User talk:Ben Culture

From Wikipedia, the free encyclopedia
Jump to: navigation, search


Hello Ben Culture & Wilkommen! Welkom! Bienvenue! Benvenuti! ようこそ! Välkommen! Witamy! Bem-vindo(a)! ¡Bienvenido! Добро пожаловать! 欢迎! Basically, welcome to Wikipedia!

Български | Deutsch | English | Español | Français | Italiano | Lietuvių | 한국어 | Magyar | Nederlands | Polski | Português | Русский | Suomi | Svenska | Türkçe | 简体中文 | The main embassy page edit

Crystal Clear app korganizer.png Getting Started
Icon apps query.svg Getting help
Crystal keditbookmarks.png The Commmunity
Transmission icon.png Policies and Guidelines
Nuvola filesystems trashcan full.png Things to do
Click here to respond to this message

Maedin\talk 11:54, 2 April 2009 (UTC)

Hi Ben, you're very welcome! A couple of your edits to music-related articles popped up on my watchlist and I checked them out, then realised that you had a red-linked talk page! So I had to fix that for you, ;-) I do wish you luck and hope you stick around! If you need any help, you can give me a shout. Cheers, Maedin\talk 06:30, 3 April 2009 (UTC)

Re: Thanks[edit]

Hi Ben, I hope you don't mind, but I moved your message from my old talk page (User talk:Maedin) to my new one (User talk:Julia W). I changed my user name a little while ago. I'm pretty sure the article I noticed you edit was Walk on the Wild Side (Lou Reed song). And that was quite a while ago! I thought we might not see you again, ;) What brings you back finally? Julia\talk 20:21, 9 April 2012 (UTC)

p.s. But taking a look at your contributions now, this one would have been more entertaining to witness: "...God just reached down and gave you a free Celestial handjob and YOU OWE HIM."
Fun one, if a little inappropriate! ;) (From Talk:Enter the Punisher.) Julia\talk 20:30, 9 April 2012 (UTC)
More than "a little" inappropriate! Wow! I don't remember why that bad writing got me quite so angry! But I guess the consensus went my way, in the end.
I've actually formally nominated an article for deletion this week, Afterparty. That's a first for me. I'm not generally into deletion, but if you look, you'll probably agree the article is beyond saving.
Over the years I've taken breaks from Wikipedia. I've actually been editing sporadically for years, unregistered, though I still feel like a beginner. I sometimes think Wikipedia is actually one of mankind's greatest ongoing achievements, one of the best things about the Internet, and I hope it will exist in some form 100 years from now.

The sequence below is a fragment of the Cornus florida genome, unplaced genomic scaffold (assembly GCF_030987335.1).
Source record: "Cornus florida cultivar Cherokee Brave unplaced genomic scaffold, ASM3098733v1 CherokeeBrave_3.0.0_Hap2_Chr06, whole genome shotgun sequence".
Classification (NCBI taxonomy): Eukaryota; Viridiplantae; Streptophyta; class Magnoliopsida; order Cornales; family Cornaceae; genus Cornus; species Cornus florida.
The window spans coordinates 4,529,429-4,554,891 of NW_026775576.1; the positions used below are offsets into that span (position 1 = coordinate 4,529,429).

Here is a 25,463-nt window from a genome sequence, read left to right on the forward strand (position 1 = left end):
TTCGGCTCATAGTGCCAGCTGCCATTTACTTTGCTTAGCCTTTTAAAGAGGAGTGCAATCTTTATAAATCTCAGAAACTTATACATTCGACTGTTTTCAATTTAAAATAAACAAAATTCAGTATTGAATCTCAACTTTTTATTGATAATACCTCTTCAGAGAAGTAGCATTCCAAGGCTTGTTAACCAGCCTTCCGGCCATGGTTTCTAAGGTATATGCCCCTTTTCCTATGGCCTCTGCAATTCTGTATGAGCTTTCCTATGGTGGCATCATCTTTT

--Ben Culture (talk) 00:12, 11 April 2012 (UTC)
Heh. The article that I nominated for deletion, called "Afterparty", was simply about a kind of party (i.e., "The party is over -- but the afterparty starts in fifteen minutes!") It appeared contrived for the purpose of advertising a Melbourne, Australia company that equips and organizes parties. After removing the subtly-promotional material (and a VERY mindless quote from an R. Kelly lyric), there wasn't much of an article left. It was barely more than a dictionary definition. It did get deleted, and it probably deserved to be. Anyway, NOW there's an article for an album called Afterparty, by a band called Cool Kids of Death. How great a band name is THAT?!?
I have no idea if the band and their album is truly notable in their native Poland. But I feel disquieted merely saying that, here on my Talk page, for fear that someone will swoop in and delete those articles. Certaintly, the original "Afterparty" article received no defense; I simply nominated it, and in one week it was gone. This has definitely made me think twice about ever nominating an article for deletion again. Whatever the opposite of a "deletionist" is, I'm the radical opposite! (I only decided to go as far as nominating the article because it was so damn stupid, anyway!)
--Ben Culture (talk) 06:00, 28 July 2012 (UTC)

The Wall[edit]

Hi. We use UK English spelling on UK subjects like Pink Floyd, so changing "centre" to "center" wasn't the right thing. Relax, I changed it back. The guideline is at WP:ENGVAR if you want to get more information. --John (talk) 08:30, 11 April 2012 (UTC)

Okay. Thanks for pointing me towards the guideline.
--Ben Culture (talk) 17:12, 11 April 2012 (UTC)